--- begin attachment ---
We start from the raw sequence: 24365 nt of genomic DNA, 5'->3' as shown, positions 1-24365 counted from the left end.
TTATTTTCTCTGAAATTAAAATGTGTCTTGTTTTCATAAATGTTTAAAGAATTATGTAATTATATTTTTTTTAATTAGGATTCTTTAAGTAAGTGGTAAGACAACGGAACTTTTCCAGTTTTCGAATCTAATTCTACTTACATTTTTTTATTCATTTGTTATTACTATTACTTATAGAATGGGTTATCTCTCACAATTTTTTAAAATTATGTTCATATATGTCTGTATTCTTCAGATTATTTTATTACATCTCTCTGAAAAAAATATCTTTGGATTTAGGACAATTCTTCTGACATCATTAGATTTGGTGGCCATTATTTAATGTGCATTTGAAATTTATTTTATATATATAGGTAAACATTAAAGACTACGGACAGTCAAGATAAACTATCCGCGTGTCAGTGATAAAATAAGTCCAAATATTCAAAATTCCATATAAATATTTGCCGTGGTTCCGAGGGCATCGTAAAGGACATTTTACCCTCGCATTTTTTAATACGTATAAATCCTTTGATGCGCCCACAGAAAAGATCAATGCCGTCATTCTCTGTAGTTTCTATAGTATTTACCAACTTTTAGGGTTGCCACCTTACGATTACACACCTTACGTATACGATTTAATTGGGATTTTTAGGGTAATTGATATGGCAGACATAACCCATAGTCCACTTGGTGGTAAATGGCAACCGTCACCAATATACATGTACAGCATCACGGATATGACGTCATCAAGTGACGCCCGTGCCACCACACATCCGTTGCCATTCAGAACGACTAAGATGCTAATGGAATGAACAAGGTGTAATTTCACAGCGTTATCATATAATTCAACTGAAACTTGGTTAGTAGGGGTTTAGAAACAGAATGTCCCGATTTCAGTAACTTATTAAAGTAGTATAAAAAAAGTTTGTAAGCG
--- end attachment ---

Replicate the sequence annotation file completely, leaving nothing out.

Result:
We start from the raw sequence: 24365 nt of genomic DNA, 5'->3' as shown, positions 1-24365 counted from the left end.
TTATTTTCTCTGAAATTAAAATGTGTCTTGTTTTCATAAATGTTTAAAGAATTATGTAATTATATTTTTTTTAATTAGGATTCTTTAAGTAAGTGGTAAGACAACGGAACTTTTCCAGTTTTCGAATCTAATTCTACTTACATTTTTTTATTCATTTGTTATTACTATTACTTATAGAATGGGTTATCTCTCACAATTTTTTAAAATTATGTTCATATATGTCTGTATTCTTCAGATTATTTTATTACATCTCTCTGAAAAAAATATCTTTGGATTTAGGACAATTCTTCTGACATCATTAGATTTGGTGGCCATTATTTAATGTGCATTTGAAATTTATTTTATATATATAGGTAAACATTAAAGACTACGGACAGTCAAGATAAACTATCCGCGTGTCAGTGATAAAATAAGTCCAAATATTCAAAATTCCATATAAATATTTGCCGTGGTTCCGAGGGCATCGTAAAGGACATTTTACCCTCGCATTTTTTAATACGTATAAATCCTTTGATGCGCCCACAGAAAAGATCAATGCCGTCATTCTCTGTAGTTTCTATAGTATTTACCAACTTTTAGGGTTGCCACCTTACGATTACACACCTTACGTATACGATTTAATTGGGATTTTTAGGGTAATTGATATGGCAGACATAACCCATAGTCCACTTGGTGGTAAATGGCAACCGTCACCAATATACATGTACAGCATCACGGATATGACGTCATCAAGTGACGCCCGTGCCACCACACATCCGTTGCCATTCAGAACGACTAAGATGCTAATGGAATGAACAAGGTGTAATTTCACAGCGTTATCATATAATTCAACTGAAACTTGGTTAGTAGGGGTTTAGAAACAGAATGTCCCGATTTCAGTAACTTATTAAAGTAGTATAAAAAAAGTTTGTAAGCG